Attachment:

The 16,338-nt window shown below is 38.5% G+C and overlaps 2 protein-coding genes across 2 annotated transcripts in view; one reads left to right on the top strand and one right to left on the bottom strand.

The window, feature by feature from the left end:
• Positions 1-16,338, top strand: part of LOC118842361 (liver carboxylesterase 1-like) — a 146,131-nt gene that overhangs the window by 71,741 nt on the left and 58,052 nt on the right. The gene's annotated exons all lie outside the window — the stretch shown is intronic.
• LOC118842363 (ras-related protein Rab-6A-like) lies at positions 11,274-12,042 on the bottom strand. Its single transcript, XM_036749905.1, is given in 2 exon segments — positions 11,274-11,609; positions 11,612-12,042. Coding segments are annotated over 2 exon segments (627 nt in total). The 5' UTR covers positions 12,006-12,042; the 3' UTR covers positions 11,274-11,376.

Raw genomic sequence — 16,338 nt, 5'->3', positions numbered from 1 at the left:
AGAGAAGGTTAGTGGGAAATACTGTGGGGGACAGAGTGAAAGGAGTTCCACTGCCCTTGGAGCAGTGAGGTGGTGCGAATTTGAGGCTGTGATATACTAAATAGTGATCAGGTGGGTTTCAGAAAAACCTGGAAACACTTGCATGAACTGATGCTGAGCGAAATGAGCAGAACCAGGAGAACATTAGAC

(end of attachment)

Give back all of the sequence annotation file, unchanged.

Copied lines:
The 16,338-nt window shown below is 38.5% G+C and overlaps 2 protein-coding genes across 2 annotated transcripts in view; one reads left to right on the top strand and one right to left on the bottom strand.

The window, feature by feature from the left end:
• Positions 1-16,338, top strand: part of LOC118842361 (liver carboxylesterase 1-like) — a 146,131-nt gene that overhangs the window by 71,741 nt on the left and 58,052 nt on the right. The gene's annotated exons all lie outside the window — the stretch shown is intronic.
• LOC118842363 (ras-related protein Rab-6A-like) lies at positions 11,274-12,042 on the bottom strand. Its single transcript, XM_036749905.1, is given in 2 exon segments — positions 11,274-11,609; positions 11,612-12,042. Coding segments are annotated over 2 exon segments (627 nt in total). The 5' UTR covers positions 12,006-12,042; the 3' UTR covers positions 11,274-11,376.

Raw genomic sequence — 16,338 nt, 5'->3', positions numbered from 1 at the left:
AGAGAAGGTTAGTGGGAAATACTGTGGGGGACAGAGTGAAAGGAGTTCCACTGCCCTTGGAGCAGTGAGGTGGTGCGAATTTGAGGCTGTGATATACTAAATAGTGATCAGGTGGGTTTCAGAAAAACCTGGAAACACTTGCATGAACTGATGCTGAGCGAAATGAGCAGAACCAGGAGAACATTAGAC